This was mostly a really chilled, molearific weekend, punctuated by one really really really fantastic party.
We spent Friday night hanging out at Anja's with our lovely friends Cam, Lindi and Jar. We ate sushi and watched Terry Gilliam's latest film, The Imaginarium of Doctor Parnassus .
Terry Gilliam is one of my favourite film makers around, and the weird, fun/ scary universe he creates in Imaginarium is really just something else. We'll totally all be going to watch it again when it finally opens in local cinemas.
It was my dad's birthday on Saturday, so we drove though to Pretoria and had a super nice lunch with the family. Afterwards we met up with my friend Brendon. I hooked him up with the 7 ours of Johnny Foreigner footage we shot over the course of their SA tour. He'll be digitizing it all, then we'll start editing it and hopefully you'll see some of it soon.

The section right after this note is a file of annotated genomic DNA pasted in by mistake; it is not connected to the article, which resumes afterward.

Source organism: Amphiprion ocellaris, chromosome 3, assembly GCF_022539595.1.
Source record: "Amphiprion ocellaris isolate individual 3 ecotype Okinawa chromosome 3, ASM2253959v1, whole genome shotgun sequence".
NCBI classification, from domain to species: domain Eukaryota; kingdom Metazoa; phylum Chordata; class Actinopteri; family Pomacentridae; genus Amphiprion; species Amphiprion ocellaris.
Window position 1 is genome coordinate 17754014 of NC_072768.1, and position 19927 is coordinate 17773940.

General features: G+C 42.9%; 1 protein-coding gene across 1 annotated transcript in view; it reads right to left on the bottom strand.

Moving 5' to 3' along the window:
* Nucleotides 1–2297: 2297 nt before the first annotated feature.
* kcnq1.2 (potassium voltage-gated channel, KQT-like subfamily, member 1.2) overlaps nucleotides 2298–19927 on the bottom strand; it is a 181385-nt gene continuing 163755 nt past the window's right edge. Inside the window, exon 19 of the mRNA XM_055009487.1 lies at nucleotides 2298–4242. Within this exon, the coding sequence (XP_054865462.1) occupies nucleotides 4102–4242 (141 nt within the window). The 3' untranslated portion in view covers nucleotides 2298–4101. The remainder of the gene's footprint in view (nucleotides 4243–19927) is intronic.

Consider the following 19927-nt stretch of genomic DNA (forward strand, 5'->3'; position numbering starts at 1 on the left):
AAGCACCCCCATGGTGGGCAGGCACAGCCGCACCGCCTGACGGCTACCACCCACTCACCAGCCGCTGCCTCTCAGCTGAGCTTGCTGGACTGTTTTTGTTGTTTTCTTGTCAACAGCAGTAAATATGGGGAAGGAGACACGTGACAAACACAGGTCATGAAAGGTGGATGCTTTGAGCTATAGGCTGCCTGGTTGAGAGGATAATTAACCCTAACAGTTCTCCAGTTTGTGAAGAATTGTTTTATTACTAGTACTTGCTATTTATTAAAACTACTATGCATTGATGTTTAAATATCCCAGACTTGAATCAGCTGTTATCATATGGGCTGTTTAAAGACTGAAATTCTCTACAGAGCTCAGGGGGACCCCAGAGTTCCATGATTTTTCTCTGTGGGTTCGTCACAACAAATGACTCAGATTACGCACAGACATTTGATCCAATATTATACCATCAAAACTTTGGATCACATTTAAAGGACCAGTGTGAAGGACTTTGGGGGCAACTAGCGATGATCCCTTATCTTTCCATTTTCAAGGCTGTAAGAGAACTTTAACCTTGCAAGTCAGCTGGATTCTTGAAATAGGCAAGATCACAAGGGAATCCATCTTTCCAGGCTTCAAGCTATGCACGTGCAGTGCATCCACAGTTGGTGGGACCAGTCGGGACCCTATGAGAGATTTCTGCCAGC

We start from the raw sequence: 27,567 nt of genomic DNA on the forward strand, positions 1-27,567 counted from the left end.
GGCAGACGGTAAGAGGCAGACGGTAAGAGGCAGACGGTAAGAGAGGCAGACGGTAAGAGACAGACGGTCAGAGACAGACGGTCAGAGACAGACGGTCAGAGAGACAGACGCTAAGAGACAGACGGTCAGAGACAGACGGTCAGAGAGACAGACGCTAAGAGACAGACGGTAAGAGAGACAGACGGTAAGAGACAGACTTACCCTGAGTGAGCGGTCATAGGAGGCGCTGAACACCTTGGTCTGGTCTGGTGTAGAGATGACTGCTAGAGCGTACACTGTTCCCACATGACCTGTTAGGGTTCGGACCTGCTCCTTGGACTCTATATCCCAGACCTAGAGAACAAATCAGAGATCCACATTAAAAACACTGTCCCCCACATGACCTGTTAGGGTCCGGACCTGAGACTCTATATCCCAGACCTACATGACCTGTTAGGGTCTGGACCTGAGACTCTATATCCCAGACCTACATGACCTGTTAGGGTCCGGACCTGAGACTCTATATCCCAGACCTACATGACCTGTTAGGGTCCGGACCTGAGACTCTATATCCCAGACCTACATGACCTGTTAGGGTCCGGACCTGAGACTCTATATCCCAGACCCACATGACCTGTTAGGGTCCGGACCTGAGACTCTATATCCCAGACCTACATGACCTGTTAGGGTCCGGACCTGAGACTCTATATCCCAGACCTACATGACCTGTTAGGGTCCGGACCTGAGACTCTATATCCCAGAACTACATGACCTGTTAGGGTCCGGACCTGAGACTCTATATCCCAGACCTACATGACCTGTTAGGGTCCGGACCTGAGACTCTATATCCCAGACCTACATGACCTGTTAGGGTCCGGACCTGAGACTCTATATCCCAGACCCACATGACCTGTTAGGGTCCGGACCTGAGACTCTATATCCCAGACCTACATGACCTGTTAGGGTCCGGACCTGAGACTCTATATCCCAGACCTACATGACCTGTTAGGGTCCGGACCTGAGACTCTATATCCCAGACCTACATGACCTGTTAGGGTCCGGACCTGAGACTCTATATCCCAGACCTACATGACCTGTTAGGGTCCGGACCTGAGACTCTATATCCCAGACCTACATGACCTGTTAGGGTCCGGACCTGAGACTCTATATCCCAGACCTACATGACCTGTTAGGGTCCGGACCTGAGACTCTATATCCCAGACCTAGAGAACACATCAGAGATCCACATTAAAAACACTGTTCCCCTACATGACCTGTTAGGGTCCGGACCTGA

We drove back to Joburg, hung out for a bit and then went through to Kitchener's Carvery for You! Me! Dancing!
It's no secret that I'm pretty prone to Hyperbole. When I talk about things I love I tend to just gush about how awesome they are too me. When I'm freaking out about how Trail of Dead or Les Savy Fav are the best bands in the world, I'm fully aware they aren't the most well loved, or well paid or technically incredible or cultural relevant bands. I'd never try take some music critic on and argue that they are. But to me what those bands have done resonates more intensely than anything else.
So with that in mind, I'm not assuming this would have been everyone's ultimate party but for me; SATURDAY NIGHT WAS FUCKING INCREDIBLE!
At 1:30AM I grooved my way through a still packed dancefloor. I was sweaty and exhausted and, while I wanted to keep rocking out to Casiohearts set, Anja and I were totally partied out. We'd been at since since 9PM. And it had been carnage. But as I left the dancefloor for the last time, the sound of some 80ies South African pop song trailing away behind me, I heard this girl saying "I dunno how to dance to this music". "Me neither" responded her friend.